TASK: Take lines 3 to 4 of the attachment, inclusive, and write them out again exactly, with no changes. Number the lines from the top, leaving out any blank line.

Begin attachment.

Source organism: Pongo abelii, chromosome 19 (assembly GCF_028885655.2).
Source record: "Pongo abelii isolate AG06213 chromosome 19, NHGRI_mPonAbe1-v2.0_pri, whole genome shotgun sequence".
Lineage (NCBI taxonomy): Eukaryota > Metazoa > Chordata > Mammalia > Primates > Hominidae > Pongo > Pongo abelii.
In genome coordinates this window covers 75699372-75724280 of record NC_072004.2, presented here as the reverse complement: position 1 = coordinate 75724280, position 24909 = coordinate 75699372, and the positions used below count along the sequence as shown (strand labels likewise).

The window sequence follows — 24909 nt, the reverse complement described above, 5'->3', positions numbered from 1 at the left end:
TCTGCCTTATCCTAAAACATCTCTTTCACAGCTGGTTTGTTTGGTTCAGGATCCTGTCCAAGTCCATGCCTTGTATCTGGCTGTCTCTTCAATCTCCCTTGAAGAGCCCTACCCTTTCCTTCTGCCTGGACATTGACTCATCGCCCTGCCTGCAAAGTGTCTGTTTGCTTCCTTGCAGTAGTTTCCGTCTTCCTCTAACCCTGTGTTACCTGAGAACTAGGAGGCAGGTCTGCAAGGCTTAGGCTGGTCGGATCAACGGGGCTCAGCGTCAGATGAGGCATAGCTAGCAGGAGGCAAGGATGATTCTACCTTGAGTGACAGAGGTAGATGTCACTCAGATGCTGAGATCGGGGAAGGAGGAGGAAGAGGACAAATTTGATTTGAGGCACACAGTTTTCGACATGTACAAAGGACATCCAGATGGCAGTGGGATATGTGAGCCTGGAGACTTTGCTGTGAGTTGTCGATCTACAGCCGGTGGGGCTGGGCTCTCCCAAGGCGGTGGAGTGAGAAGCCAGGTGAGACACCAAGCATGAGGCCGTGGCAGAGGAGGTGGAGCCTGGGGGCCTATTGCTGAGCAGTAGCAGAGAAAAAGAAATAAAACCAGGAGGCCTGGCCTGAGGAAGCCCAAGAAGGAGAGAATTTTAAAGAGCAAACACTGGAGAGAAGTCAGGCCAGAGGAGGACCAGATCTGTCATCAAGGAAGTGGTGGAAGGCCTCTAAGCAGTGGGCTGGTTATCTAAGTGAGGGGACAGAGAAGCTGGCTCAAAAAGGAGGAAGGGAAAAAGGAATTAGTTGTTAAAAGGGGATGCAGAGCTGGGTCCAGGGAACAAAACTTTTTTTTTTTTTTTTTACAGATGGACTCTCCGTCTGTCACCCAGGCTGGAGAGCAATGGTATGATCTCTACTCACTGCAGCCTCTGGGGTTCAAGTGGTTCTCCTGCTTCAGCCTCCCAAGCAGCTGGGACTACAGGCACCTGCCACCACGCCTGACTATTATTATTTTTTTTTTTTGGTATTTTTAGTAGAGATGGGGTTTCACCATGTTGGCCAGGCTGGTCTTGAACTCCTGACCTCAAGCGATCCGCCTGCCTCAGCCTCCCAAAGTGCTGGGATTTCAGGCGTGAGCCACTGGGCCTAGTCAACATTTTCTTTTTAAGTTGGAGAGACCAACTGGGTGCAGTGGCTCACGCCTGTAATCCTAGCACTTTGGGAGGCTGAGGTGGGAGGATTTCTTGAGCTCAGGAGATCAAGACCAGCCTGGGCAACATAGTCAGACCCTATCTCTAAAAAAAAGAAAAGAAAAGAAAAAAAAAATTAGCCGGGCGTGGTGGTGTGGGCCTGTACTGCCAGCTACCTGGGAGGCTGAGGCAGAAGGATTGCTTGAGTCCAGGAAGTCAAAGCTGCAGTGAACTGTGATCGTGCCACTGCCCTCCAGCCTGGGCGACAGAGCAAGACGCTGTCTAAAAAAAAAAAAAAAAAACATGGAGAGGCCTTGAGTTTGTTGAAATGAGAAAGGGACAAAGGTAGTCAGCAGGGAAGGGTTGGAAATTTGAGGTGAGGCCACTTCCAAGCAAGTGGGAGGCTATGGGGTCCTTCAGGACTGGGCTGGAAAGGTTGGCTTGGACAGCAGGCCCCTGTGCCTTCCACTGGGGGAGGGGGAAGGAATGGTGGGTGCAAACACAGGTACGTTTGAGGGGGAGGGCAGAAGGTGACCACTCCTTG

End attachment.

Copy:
Lineage (NCBI taxonomy): Eukaryota > Metazoa > Chordata > Mammalia > Primates > Hominidae > Pongo > Pongo abelii.
In genome coordinates this window covers 75699372-75724280 of record NC_072004.2, presented here as the reverse complement: position 1 = coordinate 75724280, position 24909 = coordinate 75699372, and the positions used below count along the sequence as shown (strand labels likewise).